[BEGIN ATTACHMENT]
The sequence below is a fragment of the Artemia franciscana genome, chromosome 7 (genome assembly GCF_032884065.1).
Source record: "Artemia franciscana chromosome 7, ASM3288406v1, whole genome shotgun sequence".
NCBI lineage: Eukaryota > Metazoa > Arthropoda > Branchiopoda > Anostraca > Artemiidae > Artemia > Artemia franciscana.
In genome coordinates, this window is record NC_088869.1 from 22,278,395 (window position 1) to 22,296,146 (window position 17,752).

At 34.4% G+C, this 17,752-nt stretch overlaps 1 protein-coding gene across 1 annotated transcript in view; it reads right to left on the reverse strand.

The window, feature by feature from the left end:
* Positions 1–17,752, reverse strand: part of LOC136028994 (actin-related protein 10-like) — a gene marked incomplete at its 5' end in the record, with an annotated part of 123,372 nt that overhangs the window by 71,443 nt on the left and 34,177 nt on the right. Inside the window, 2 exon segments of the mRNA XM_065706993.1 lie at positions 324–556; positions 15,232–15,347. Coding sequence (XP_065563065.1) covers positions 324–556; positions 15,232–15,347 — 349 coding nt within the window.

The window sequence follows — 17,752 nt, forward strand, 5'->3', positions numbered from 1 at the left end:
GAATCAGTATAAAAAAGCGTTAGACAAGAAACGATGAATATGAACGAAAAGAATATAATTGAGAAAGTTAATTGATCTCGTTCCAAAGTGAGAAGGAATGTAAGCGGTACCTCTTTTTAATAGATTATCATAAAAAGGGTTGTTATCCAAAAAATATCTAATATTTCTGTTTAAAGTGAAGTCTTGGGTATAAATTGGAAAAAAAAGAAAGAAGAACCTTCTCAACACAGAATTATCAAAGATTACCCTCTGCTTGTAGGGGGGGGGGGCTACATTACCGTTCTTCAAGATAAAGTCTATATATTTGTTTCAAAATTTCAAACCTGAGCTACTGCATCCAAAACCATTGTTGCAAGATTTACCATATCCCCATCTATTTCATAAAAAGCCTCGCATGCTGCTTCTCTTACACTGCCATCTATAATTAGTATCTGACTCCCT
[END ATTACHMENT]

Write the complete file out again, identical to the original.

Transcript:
The sequence below is a fragment of the Artemia franciscana genome, chromosome 7 (genome assembly GCF_032884065.1).
Source record: "Artemia franciscana chromosome 7, ASM3288406v1, whole genome shotgun sequence".
NCBI lineage: Eukaryota > Metazoa > Arthropoda > Branchiopoda > Anostraca > Artemiidae > Artemia > Artemia franciscana.
In genome coordinates, this window is record NC_088869.1 from 22,278,395 (window position 1) to 22,296,146 (window position 17,752).

At 34.4% G+C, this 17,752-nt stretch overlaps 1 protein-coding gene across 1 annotated transcript in view; it reads right to left on the reverse strand.

The window, feature by feature from the left end:
* Positions 1–17,752, reverse strand: part of LOC136028994 (actin-related protein 10-like) — a gene marked incomplete at its 5' end in the record, with an annotated part of 123,372 nt that overhangs the window by 71,443 nt on the left and 34,177 nt on the right. Inside the window, 2 exon segments of the mRNA XM_065706993.1 lie at positions 324–556; positions 15,232–15,347. Coding sequence (XP_065563065.1) covers positions 324–556; positions 15,232–15,347 — 349 coding nt within the window.

The window sequence follows — 17,752 nt, forward strand, 5'->3', positions numbered from 1 at the left end:
GAATCAGTATAAAAAAGCGTTAGACAAGAAACGATGAATATGAACGAAAAGAATATAATTGAGAAAGTTAATTGATCTCGTTCCAAAGTGAGAAGGAATGTAAGCGGTACCTCTTTTTAATAGATTATCATAAAAAGGGTTGTTATCCAAAAAATATCTAATATTTCTGTTTAAAGTGAAGTCTTGGGTATAAATTGGAAAAAAAAGAAAGAAGAACCTTCTCAACACAGAATTATCAAAGATTACCCTCTGCTTGTAGGGGGGGGGGGCTACATTACCGTTCTTCAAGATAAAGTCTATATATTTGTTTCAAAATTTCAAACCTGAGCTACTGCATCCAAAACCATTGTTGCAAGATTTACCATATCCCCATCTATTTCATAAAAAGCCTCGCATGCTGCTTCTCTTACACTGCCATCTATAATTAGTATCTGACTCCCT